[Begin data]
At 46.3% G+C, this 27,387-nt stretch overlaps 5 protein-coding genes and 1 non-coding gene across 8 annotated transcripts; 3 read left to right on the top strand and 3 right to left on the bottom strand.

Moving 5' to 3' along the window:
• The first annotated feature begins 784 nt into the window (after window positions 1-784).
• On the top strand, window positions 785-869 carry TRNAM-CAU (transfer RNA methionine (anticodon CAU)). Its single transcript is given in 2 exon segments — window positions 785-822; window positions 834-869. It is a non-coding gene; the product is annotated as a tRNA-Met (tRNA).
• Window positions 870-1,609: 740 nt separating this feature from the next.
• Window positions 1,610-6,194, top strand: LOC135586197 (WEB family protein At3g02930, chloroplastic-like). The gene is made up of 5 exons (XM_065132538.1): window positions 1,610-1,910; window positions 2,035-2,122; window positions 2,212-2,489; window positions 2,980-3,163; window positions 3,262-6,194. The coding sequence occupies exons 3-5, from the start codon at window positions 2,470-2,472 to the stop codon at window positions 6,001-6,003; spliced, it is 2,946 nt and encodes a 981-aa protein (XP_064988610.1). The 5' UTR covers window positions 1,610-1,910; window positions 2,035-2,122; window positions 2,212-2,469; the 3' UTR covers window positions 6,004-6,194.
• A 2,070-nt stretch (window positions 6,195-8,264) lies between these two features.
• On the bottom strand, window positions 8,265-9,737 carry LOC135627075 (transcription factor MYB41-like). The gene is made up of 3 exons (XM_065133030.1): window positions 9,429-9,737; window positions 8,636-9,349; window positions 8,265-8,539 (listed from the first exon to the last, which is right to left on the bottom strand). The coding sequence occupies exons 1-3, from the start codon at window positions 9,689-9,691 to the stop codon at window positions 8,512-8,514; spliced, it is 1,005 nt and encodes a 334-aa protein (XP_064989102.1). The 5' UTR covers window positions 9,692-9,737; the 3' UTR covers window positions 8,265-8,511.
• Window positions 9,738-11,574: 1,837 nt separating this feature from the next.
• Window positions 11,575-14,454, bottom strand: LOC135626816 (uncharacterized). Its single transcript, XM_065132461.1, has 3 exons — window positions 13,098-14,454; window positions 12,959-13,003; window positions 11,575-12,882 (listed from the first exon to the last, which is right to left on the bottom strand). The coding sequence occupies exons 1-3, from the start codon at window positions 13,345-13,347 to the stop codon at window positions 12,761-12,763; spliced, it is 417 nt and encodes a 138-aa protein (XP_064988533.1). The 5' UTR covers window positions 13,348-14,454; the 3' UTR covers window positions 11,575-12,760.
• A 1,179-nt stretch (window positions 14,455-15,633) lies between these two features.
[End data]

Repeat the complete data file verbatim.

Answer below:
At 46.3% G+C, this 27,387-nt stretch overlaps 5 protein-coding genes and 1 non-coding gene across 8 annotated transcripts; 3 read left to right on the top strand and 3 right to left on the bottom strand.

Moving 5' to 3' along the window:
• The first annotated feature begins 784 nt into the window (after window positions 1-784).
• On the top strand, window positions 785-869 carry TRNAM-CAU (transfer RNA methionine (anticodon CAU)). Its single transcript is given in 2 exon segments — window positions 785-822; window positions 834-869. It is a non-coding gene; the product is annotated as a tRNA-Met (tRNA).
• Window positions 870-1,609: 740 nt separating this feature from the next.
• Window positions 1,610-6,194, top strand: LOC135586197 (WEB family protein At3g02930, chloroplastic-like). The gene is made up of 5 exons (XM_065132538.1): window positions 1,610-1,910; window positions 2,035-2,122; window positions 2,212-2,489; window positions 2,980-3,163; window positions 3,262-6,194. The coding sequence occupies exons 3-5, from the start codon at window positions 2,470-2,472 to the stop codon at window positions 6,001-6,003; spliced, it is 2,946 nt and encodes a 981-aa protein (XP_064988610.1). The 5' UTR covers window positions 1,610-1,910; window positions 2,035-2,122; window positions 2,212-2,469; the 3' UTR covers window positions 6,004-6,194.
• A 2,070-nt stretch (window positions 6,195-8,264) lies between these two features.
• On the bottom strand, window positions 8,265-9,737 carry LOC135627075 (transcription factor MYB41-like). The gene is made up of 3 exons (XM_065133030.1): window positions 9,429-9,737; window positions 8,636-9,349; window positions 8,265-8,539 (listed from the first exon to the last, which is right to left on the bottom strand). The coding sequence occupies exons 1-3, from the start codon at window positions 9,689-9,691 to the stop codon at window positions 8,512-8,514; spliced, it is 1,005 nt and encodes a 334-aa protein (XP_064989102.1). The 5' UTR covers window positions 9,692-9,737; the 3' UTR covers window positions 8,265-8,511.
• Window positions 9,738-11,574: 1,837 nt separating this feature from the next.
• Window positions 11,575-14,454, bottom strand: LOC135626816 (uncharacterized). Its single transcript, XM_065132461.1, has 3 exons — window positions 13,098-14,454; window positions 12,959-13,003; window positions 11,575-12,882 (listed from the first exon to the last, which is right to left on the bottom strand). The coding sequence occupies exons 1-3, from the start codon at window positions 13,345-13,347 to the stop codon at window positions 12,761-12,763; spliced, it is 417 nt and encodes a 138-aa protein (XP_064988533.1). The 5' UTR covers window positions 13,348-14,454; the 3' UTR covers window positions 11,575-12,760.
• A 1,179-nt stretch (window positions 14,455-15,633) lies between these two features.